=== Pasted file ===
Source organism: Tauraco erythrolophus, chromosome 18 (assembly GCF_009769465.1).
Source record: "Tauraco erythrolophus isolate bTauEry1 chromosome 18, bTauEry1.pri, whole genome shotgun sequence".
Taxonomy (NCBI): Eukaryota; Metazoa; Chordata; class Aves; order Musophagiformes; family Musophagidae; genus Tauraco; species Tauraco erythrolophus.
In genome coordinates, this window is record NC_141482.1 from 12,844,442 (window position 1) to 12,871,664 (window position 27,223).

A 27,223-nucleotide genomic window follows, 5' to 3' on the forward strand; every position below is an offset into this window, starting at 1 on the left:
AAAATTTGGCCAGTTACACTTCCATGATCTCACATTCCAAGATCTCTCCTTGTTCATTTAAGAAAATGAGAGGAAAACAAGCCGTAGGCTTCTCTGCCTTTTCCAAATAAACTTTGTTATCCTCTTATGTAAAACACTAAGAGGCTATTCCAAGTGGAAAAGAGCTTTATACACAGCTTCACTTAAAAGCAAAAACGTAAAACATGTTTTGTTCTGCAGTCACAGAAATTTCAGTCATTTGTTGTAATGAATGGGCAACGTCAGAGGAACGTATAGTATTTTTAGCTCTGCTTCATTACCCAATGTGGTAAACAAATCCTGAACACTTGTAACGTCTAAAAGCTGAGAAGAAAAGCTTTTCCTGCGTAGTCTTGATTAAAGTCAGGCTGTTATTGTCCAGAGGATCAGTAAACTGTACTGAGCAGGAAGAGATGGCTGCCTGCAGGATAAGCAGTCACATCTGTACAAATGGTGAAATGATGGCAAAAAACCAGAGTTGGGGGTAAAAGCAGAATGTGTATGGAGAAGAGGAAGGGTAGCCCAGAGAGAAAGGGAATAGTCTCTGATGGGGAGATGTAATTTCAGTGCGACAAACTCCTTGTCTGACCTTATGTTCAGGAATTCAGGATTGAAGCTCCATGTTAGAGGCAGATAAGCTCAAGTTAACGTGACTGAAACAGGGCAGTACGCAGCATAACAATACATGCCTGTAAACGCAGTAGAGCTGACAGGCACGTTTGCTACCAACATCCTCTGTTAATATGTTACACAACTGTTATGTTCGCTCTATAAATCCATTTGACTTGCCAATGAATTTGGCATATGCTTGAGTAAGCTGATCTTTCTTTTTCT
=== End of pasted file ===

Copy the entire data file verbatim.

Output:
Source organism: Tauraco erythrolophus, chromosome 18 (assembly GCF_009769465.1).
Source record: "Tauraco erythrolophus isolate bTauEry1 chromosome 18, bTauEry1.pri, whole genome shotgun sequence".
Taxonomy (NCBI): Eukaryota; Metazoa; Chordata; class Aves; order Musophagiformes; family Musophagidae; genus Tauraco; species Tauraco erythrolophus.
In genome coordinates, this window is record NC_141482.1 from 12,844,442 (window position 1) to 12,871,664 (window position 27,223).

A 27,223-nucleotide genomic window follows, 5' to 3' on the forward strand; every position below is an offset into this window, starting at 1 on the left:
AAAATTTGGCCAGTTACACTTCCATGATCTCACATTCCAAGATCTCTCCTTGTTCATTTAAGAAAATGAGAGGAAAACAAGCCGTAGGCTTCTCTGCCTTTTCCAAATAAACTTTGTTATCCTCTTATGTAAAACACTAAGAGGCTATTCCAAGTGGAAAAGAGCTTTATACACAGCTTCACTTAAAAGCAAAAACGTAAAACATGTTTTGTTCTGCAGTCACAGAAATTTCAGTCATTTGTTGTAATGAATGGGCAACGTCAGAGGAACGTATAGTATTTTTAGCTCTGCTTCATTACCCAATGTGGTAAACAAATCCTGAACACTTGTAACGTCTAAAAGCTGAGAAGAAAAGCTTTTCCTGCGTAGTCTTGATTAAAGTCAGGCTGTTATTGTCCAGAGGATCAGTAAACTGTACTGAGCAGGAAGAGATGGCTGCCTGCAGGATAAGCAGTCACATCTGTACAAATGGTGAAATGATGGCAAAAAACCAGAGTTGGGGGTAAAAGCAGAATGTGTATGGAGAAGAGGAAGGGTAGCCCAGAGAGAAAGGGAATAGTCTCTGATGGGGAGATGTAATTTCAGTGCGACAAACTCCTTGTCTGACCTTATGTTCAGGAATTCAGGATTGAAGCTCCATGTTAGAGGCAGATAAGCTCAAGTTAACGTGACTGAAACAGGGCAGTACGCAGCATAACAATACATGCCTGTAAACGCAGTAGAGCTGACAGGCACGTTTGCTACCAACATCCTCTGTTAATATGTTACACAACTGTTATGTTCGCTCTATAAATCCATTTGACTTGCCAATGAATTTGGCATATGCTTGAGTAAGCTGATCTTTCTTTTTCT